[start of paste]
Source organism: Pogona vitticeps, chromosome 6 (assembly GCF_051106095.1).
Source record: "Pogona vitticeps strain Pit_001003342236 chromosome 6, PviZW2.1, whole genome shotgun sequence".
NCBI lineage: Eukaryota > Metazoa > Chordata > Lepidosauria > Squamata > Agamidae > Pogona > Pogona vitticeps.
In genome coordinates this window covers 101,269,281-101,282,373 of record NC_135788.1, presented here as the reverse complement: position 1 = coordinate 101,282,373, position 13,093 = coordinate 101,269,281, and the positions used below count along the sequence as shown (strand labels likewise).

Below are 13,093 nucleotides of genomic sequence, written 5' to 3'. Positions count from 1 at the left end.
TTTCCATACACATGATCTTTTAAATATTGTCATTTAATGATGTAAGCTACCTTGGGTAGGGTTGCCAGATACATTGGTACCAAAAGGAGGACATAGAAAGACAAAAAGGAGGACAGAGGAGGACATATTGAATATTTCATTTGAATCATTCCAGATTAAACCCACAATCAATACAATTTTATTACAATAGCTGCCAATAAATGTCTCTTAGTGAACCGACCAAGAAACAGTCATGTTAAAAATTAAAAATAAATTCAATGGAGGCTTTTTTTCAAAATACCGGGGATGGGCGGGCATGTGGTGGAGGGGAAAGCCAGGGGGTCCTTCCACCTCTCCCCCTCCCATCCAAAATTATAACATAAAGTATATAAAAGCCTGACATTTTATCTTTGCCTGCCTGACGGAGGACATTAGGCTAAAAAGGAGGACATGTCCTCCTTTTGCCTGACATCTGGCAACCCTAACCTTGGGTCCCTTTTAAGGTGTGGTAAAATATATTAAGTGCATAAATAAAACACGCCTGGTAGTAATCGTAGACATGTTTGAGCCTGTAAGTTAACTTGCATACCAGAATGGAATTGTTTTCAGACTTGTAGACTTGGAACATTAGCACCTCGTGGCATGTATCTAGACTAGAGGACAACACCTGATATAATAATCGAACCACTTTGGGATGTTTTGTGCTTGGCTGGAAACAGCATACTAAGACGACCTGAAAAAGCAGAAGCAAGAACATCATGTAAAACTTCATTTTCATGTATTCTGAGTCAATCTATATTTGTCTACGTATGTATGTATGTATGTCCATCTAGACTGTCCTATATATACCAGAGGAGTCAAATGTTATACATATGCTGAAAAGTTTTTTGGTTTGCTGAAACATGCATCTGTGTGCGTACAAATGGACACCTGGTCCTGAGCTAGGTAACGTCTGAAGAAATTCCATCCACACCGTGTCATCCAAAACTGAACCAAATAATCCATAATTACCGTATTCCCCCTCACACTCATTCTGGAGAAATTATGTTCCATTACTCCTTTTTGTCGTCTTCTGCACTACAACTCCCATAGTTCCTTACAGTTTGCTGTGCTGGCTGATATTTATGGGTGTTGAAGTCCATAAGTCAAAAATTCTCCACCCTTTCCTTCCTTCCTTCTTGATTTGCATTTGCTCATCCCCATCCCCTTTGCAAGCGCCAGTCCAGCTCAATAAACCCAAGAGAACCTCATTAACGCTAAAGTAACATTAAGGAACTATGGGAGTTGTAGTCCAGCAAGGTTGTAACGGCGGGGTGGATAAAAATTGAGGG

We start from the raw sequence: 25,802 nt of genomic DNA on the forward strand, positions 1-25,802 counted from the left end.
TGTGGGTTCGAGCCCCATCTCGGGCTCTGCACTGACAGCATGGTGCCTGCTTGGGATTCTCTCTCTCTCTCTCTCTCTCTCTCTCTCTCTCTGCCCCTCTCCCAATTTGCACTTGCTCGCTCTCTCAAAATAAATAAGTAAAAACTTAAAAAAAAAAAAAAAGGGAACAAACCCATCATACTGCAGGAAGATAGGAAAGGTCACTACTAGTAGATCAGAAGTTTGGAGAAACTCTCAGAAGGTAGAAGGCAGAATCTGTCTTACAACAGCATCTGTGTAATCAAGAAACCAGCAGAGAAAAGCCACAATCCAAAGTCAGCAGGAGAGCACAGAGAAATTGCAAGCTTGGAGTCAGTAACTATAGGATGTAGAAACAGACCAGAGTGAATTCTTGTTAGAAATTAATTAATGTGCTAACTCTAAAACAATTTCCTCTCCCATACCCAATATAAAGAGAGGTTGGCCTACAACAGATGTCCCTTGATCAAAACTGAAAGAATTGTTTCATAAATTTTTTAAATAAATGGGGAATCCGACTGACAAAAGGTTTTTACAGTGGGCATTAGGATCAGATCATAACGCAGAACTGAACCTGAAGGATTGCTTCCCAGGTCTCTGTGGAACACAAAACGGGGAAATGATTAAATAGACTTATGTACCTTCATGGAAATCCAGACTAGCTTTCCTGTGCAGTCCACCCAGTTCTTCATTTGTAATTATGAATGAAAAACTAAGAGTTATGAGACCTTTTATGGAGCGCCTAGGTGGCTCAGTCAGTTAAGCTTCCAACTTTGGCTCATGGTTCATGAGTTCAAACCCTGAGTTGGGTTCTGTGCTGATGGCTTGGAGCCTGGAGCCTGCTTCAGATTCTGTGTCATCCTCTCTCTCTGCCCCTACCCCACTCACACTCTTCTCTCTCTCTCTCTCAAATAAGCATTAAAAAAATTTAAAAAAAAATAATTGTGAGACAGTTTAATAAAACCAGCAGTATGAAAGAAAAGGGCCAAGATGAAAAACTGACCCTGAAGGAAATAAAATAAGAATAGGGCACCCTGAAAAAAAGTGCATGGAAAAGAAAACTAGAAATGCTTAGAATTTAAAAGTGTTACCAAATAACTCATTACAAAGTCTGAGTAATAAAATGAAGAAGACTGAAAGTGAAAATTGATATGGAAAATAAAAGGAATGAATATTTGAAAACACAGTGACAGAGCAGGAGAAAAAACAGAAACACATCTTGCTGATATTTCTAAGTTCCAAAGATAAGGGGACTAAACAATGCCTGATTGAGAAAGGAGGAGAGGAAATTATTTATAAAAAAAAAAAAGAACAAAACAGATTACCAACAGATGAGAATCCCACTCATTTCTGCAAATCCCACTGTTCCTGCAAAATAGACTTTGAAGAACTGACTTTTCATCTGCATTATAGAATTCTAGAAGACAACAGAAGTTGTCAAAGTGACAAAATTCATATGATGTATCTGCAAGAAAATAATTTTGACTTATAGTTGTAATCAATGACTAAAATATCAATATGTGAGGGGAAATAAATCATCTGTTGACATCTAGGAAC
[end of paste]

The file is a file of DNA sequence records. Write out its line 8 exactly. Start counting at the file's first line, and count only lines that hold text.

TGTGGGTTCGAGCCCCATCTCGGGCTCTGCACTGACAGCATGGTGCCTGCTTGGGATTCTCTCTCTCTCTCTCTCTCTCTCTCTCTCTCTCTGCCCCTCTCCCAATTTGCACTTGCTCGCTCTCTCAAAATAAATAAGTAAAAACTTAAAAAAAAAAAAAAAGGGAACAAACCCATCATACTGCAGGAAGATAGGAAAGGTCACTACTAGTAGATCAGAAGTTTGGAGAAACTCTCAGAAGGTAGAAGGCAGAATCTGTCTTACAACAGCATCTGTGTAATCAAGAAACCAGCAGAGAAAAGCCACAATCCAAAGTCAGCAGGAGAGCACAGAGAAATTGCAAGCTTGGAGTCAGTAACTATAGGATGTAGAAACAGACCAGAGTGAATTCTTGTTAGAAATTAATTAATGTGCTAACTCTAAAACAATTTCCTCTCCCATACCCAATATAAAGAGAGGTTGGCCTACAACAGATGTCCCTTGATCAAAACTGAAAGAATTGTTTCATAAATTTTTTAAATAAATGGGGAATCCGACTGACAAAAGGTTTTTACAGTGGGCATTAGGATCAGATCATAACGCAGAACTGAACCTGAAGGATTGCTTCCCAGGTCTCTGTGGAACACAAAACGGGGAAATGATTAAATAGACTTATGTACCTTCATGGAAATCCAGACTAGCTTTCCTGTGCAGTCCACCCAGTTCTTCATTTGTAATTATGAATGAAAAACTAAGAGTTATGAGACCTTTTATGGAGCGCCTAGGTGGCTCAGTCAGTTAAGCTTCCAACTTTGGCTCATGGTTCATGAGTTCAAACCCTGAGTTGGGTTCTGTGCTGATGGCTTGGAGCCTGGAGCCTGCTTCAGATTCTGTGTCATCCTCTCTCTCTGCCCCTACCCCACTCACACTCTTCTCTCTCTCTCTCTCAAATAAGCATTAAAAAAATTTAAAAAAAAATAATTGTGAGACAGTTTAATAAAACCAGCAGTATGAAAGAAAAGGGCCAAGATGAAAAACTGACCCTGAAGGAAATAAAATAAGAATAGGGCACCCTGAAAAAAAGTGCATGGAAAAGAAAACTAGAAATGCTTAGAATTTAAAAGTGTTACCAAATAACTCATTACAAAGTCTGAGTAATAAAATGAAGAAGACTGAAAGTGAAAATTGATATGGAAAATAAAAGGAATGAATATTTGAAAACACAGTGACAGAGCAGGAGAAAAAACAGAAACACATCTTGCTGATATTTCTAAGTTCCAAAGATAAGGGGACTAAACAATGCCTGATTGAGAAAGGAGGAGAGGAAATTATTTATAAAAAAAAAAAAGAACAAAACAGATTACCAACAGATGAGAATCCCACTCATTTCTGCAAATCCCACTGTTCCTGCAAAATAGACTTTGAAGAACTGACTTTTCATCTGCATTATAGAATTCTAGAAGACAACAGAAGTTGTCAAAGTGACAAAATTCATATGATGTATCTGCAAGAAAATAATTTTGACTTATAGTTGTAATCAATGACTAAAATATCAATATGTGAGGGGAAATAAATCATCTGTTGACATCTAGGAAC